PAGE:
6). Single Leg Squats
If you are taking on a serious Mountaineering Expedition you need to develop a training program that makes you leaner, lighter and stronger. A great exercise to practice is the elevated single leg squat. This should only be added after months of prior training.
It is important that you reach your goal. What is more important that you return backdown safely. On a lot of the worlds mountains, people are highly under estimating the challenge of low oxygen, multi-day trekking, training in the right heart rate zones and preparing for the down hill. If you not an avid hiker and need assistance developing a training plan contact us today and we can help.
One of the best ways of mitigating the risk of musculoskeletal issues is by carrying a light pack. Then build up the weight you carry over time. An overly heavy backpack is not recommended in the early stages of your training.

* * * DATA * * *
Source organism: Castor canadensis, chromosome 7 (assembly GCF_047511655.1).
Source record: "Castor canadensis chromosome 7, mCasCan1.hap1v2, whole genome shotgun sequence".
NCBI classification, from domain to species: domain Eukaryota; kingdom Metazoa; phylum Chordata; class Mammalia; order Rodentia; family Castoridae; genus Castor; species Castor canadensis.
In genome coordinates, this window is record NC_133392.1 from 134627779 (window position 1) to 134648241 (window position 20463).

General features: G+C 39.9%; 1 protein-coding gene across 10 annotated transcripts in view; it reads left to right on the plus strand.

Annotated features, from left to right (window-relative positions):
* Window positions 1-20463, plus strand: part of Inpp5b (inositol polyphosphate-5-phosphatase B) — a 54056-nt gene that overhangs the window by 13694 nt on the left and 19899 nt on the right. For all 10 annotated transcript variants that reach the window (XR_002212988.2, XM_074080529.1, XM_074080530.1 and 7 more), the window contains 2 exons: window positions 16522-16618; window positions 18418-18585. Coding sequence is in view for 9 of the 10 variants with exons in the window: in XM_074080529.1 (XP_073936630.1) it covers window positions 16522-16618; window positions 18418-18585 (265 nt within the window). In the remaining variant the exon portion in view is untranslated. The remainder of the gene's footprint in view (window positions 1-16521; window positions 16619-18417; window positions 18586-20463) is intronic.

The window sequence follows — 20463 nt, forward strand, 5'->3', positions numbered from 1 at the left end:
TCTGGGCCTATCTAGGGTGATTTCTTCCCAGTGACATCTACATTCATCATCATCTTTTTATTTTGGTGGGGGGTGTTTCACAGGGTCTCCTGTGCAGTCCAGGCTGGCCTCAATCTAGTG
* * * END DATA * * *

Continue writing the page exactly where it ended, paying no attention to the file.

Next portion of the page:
Extract its biggest toll on your body during steep and/or long downhill sections, so a hiker should always aim to travel as lightly as the dictates of their skillset and the environment into which they are venturing allow.
If you are carrying weight on longer hike you should slowly build up the weight you carry. You should also consider carry water uphill and dump as much water/ weight as possible for your downhill. Always assess the weight you are carrying for each hike and always build up slowly over time. You do not want to get injured.
Tips for Hiking Downhill
1). Do not have your trekking boots too tight on the way uphill. Most certainly keep your boots tight for the downhill portions of your hike/ trek. Not so tight that they restrict blood flow.
2). Tighten your hip belt and shoulder straps – on steep and uneven descents this will assist in minimizing pack movement, which can impede your balance if left unchecked.